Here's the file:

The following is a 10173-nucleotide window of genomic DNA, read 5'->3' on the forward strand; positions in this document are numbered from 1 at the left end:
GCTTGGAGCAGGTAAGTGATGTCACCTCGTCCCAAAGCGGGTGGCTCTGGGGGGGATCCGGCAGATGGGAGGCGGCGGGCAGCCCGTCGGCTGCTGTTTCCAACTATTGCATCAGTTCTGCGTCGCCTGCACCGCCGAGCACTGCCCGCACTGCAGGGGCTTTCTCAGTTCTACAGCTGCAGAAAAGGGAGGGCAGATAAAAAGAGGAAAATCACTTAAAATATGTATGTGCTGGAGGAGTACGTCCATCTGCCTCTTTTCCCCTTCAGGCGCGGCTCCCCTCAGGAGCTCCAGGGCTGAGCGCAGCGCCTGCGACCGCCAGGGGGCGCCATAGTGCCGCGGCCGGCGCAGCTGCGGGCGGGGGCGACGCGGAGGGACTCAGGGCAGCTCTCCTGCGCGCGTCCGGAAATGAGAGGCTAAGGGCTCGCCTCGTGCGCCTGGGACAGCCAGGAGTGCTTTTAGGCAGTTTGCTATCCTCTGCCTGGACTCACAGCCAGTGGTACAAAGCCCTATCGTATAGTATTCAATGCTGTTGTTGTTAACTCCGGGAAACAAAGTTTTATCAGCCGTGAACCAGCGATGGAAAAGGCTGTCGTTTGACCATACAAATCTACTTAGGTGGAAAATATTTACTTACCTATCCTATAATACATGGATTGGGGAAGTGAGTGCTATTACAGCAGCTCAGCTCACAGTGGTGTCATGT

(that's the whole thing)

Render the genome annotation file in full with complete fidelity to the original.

The following is a 10173-nucleotide window of genomic DNA, read 5'->3' on the forward strand; positions in this document are numbered from 1 at the left end:
GCTTGGAGCAGGTAAGTGATGTCACCTCGTCCCAAAGCGGGTGGCTCTGGGGGGGATCCGGCAGATGGGAGGCGGCGGGCAGCCCGTCGGCTGCTGTTTCCAACTATTGCATCAGTTCTGCGTCGCCTGCACCGCCGAGCACTGCCCGCACTGCAGGGGCTTTCTCAGTTCTACAGCTGCAGAAAAGGGAGGGCAGATAAAAAGAGGAAAATCACTTAAAATATGTATGTGCTGGAGGAGTACGTCCATCTGCCTCTTTTCCCCTTCAGGCGCGGCTCCCCTCAGGAGCTCCAGGGCTGAGCGCAGCGCCTGCGACCGCCAGGGGGCGCCATAGTGCCGCGGCCGGCGCAGCTGCGGGCGGGGGCGACGCGGAGGGACTCAGGGCAGCTCTCCTGCGCGCGTCCGGAAATGAGAGGCTAAGGGCTCGCCTCGTGCGCCTGGGACAGCCAGGAGTGCTTTTAGGCAGTTTGCTATCCTCTGCCTGGACTCACAGCCAGTGGTACAAAGCCCTATCGTATAGTATTCAATGCTGTTGTTGTTAACTCCGGGAAACAAAGTTTTATCAGCCGTGAACCAGCGATGGAAAAGGCTGTCGTTTGACCATACAAATCTACTTAGGTGGAAAATATTTACTTACCTATCCTATAATACATGGATTGGGGAAGTGAGTGCTATTACAGCAGCTCAGCTCACAGTGGTGTCATGT